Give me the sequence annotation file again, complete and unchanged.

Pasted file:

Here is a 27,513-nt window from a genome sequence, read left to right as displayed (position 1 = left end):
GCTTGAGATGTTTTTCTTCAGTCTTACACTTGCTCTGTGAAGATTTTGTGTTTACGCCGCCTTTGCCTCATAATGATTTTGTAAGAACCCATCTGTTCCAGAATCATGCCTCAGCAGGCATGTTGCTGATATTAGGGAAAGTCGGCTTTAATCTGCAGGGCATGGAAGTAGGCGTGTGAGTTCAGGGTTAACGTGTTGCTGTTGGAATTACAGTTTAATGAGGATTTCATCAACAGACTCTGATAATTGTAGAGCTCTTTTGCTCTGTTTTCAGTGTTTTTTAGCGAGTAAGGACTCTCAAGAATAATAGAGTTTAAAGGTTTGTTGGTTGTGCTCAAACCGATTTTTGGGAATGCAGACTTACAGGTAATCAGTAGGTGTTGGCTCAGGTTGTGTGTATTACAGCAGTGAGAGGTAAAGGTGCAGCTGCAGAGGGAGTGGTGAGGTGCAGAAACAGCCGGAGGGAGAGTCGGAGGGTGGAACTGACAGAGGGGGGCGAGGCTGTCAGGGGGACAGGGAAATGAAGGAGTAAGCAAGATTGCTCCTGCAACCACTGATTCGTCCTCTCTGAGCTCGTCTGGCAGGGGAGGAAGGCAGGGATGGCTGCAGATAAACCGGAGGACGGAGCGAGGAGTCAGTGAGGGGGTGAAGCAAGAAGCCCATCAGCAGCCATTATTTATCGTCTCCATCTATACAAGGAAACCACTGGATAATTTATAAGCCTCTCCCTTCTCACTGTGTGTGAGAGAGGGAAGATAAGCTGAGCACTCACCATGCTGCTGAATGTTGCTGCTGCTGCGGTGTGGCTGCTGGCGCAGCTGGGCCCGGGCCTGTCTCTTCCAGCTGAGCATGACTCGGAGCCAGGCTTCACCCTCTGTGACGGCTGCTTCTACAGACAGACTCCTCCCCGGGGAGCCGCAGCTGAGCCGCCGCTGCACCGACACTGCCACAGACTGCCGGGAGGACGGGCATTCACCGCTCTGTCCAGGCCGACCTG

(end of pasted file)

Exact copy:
Here is a 27,513-nt window from a genome sequence, read left to right as displayed (position 1 = left end):
GCTTGAGATGTTTTTCTTCAGTCTTACACTTGCTCTGTGAAGATTTTGTGTTTACGCCGCCTTTGCCTCATAATGATTTTGTAAGAACCCATCTGTTCCAGAATCATGCCTCAGCAGGCATGTTGCTGATATTAGGGAAAGTCGGCTTTAATCTGCAGGGCATGGAAGTAGGCGTGTGAGTTCAGGGTTAACGTGTTGCTGTTGGAATTACAGTTTAATGAGGATTTCATCAACAGACTCTGATAATTGTAGAGCTCTTTTGCTCTGTTTTCAGTGTTTTTTAGCGAGTAAGGACTCTCAAGAATAATAGAGTTTAAAGGTTTGTTGGTTGTGCTCAAACCGATTTTTGGGAATGCAGACTTACAGGTAATCAGTAGGTGTTGGCTCAGGTTGTGTGTATTACAGCAGTGAGAGGTAAAGGTGCAGCTGCAGAGGGAGTGGTGAGGTGCAGAAACAGCCGGAGGGAGAGTCGGAGGGTGGAACTGACAGAGGGGGGCGAGGCTGTCAGGGGGACAGGGAAATGAAGGAGTAAGCAAGATTGCTCCTGCAACCACTGATTCGTCCTCTCTGAGCTCGTCTGGCAGGGGAGGAAGGCAGGGATGGCTGCAGATAAACCGGAGGACGGAGCGAGGAGTCAGTGAGGGGGTGAAGCAAGAAGCCCATCAGCAGCCATTATTTATCGTCTCCATCTATACAAGGAAACCACTGGATAATTTATAAGCCTCTCCCTTCTCACTGTGTGTGAGAGAGGGAAGATAAGCTGAGCACTCACCATGCTGCTGAATGTTGCTGCTGCTGCGGTGTGGCTGCTGGCGCAGCTGGGCCCGGGCCTGTCTCTTCCAGCTGAGCATGACTCGGAGCCAGGCTTCACCCTCTGTGACGGCTGCTTCTACAGACAGACTCCTCCCCGGGGAGCCGCAGCTGAGCCGCCGCTGCACCGACACTGCCACAGACTGCCGGGAGGACGGGCATTCACCGCTCTGTCCAGGCCGACCTG